2. Julian Assange is a good guy.
          3. Julian Assange has been accused of doing wrong.
          4. Therefore the accusation must be false.

          There are all manner of variations on this, but they all amount to the logic shown above.
          John L. Ries
    • Looks Fishy

      If he were really guilty, why doesn't Sweden charge him with a crime and issue a warrant for his arrest? This can all be done in his absence. The Swedes say they only want to question him, but why not question him in the UK? He's offered to do that. No, this is a pretext to get him on Swedish soil, so they can extradite him the US. Just watch. Once they question him, they'll find there's no case, but "oh while you're here..."
      technojoe
      • "if he were really guilty, why doesn't Sweden charge him ... "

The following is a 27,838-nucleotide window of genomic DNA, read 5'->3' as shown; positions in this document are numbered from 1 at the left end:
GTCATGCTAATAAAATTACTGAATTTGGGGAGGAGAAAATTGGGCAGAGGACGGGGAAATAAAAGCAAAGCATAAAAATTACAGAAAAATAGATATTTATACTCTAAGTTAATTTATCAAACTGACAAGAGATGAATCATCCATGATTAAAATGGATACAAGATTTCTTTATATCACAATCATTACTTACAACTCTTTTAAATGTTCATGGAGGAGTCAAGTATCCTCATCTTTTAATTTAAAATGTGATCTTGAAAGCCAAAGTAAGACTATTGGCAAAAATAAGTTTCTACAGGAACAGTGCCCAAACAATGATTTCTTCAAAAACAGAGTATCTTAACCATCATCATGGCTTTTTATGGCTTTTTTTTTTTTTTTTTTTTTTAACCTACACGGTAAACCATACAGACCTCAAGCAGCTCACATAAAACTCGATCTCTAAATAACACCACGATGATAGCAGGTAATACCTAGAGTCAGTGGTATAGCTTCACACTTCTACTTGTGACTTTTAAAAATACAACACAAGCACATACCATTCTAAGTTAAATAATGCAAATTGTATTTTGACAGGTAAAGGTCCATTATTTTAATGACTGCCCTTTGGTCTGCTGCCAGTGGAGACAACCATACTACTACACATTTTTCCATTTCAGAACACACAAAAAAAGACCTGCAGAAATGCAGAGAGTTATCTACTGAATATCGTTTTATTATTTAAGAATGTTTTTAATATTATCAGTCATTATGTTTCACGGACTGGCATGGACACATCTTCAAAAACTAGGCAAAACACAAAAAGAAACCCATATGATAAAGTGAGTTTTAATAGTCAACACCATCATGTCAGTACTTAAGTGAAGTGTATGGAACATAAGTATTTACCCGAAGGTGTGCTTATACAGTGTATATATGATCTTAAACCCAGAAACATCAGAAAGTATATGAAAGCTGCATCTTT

Well duh, because he scuttled into the embassy of the well-known protector of human rights, Ecuador, before they could.

        As you well know, being as you are an expert, Swedish law requires certain precedures (to protect the innocent) BEFORE charges can be laid. The coward didn't wait for that.

        Mind you, it would make me laugh out loud - or even roll on the floor laughing - if the coward hides for another five years, then comes out, allows the investigation, and is cleared of all charges. Wouldn't that be a nice reward for cowardice?

        He chose to run; his consequences, my entertainment.
        Heenan73
    • "Raped" and looking to be raped again